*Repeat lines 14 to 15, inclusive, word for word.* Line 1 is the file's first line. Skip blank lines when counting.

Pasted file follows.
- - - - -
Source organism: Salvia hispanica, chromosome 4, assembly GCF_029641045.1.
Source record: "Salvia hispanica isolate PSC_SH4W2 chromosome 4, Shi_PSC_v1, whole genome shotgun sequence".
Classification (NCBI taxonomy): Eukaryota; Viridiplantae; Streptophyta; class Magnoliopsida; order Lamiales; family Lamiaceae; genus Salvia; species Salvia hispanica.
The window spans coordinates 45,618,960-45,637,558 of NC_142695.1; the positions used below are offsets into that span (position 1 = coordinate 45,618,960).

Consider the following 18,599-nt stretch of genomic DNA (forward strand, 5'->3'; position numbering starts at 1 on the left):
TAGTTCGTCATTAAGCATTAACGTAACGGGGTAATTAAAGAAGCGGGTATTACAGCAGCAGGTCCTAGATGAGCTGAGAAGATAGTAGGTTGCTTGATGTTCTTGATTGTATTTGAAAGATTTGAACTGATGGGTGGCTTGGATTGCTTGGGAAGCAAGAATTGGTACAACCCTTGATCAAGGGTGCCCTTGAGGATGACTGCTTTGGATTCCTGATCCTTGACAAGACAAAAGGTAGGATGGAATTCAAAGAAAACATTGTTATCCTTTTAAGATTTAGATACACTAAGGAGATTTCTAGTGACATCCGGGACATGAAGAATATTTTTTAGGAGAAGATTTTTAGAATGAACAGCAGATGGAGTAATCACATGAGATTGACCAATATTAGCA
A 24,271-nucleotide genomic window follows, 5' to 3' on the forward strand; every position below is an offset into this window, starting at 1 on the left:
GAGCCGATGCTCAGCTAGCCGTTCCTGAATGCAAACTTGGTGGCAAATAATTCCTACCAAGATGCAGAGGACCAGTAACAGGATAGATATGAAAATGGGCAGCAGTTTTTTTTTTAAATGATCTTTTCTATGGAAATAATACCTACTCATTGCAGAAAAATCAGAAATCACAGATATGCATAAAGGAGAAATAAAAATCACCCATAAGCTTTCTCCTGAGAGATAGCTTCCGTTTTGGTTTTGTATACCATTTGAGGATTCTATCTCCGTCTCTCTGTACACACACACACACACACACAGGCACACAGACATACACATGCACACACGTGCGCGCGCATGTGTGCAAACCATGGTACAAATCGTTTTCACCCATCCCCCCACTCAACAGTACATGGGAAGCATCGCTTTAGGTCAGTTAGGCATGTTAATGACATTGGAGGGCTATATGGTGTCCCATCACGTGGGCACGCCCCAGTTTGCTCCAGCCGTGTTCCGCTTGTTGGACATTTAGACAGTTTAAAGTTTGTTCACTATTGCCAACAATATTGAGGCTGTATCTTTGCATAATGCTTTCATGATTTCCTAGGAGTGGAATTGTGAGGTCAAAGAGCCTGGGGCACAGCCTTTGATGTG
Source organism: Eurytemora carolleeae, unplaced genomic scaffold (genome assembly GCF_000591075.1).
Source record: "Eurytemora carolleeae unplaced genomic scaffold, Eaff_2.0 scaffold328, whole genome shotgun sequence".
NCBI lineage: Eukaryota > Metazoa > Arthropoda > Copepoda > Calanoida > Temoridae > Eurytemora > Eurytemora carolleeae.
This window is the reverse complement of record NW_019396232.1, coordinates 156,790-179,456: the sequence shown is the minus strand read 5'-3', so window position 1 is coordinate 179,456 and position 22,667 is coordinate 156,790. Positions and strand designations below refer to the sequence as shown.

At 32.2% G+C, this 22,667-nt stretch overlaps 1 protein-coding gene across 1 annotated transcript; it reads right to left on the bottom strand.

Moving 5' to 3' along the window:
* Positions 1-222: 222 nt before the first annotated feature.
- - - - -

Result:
Moving 5' to 3' along the window:
* Positions 1-222: 222 nt before the first annotated feature.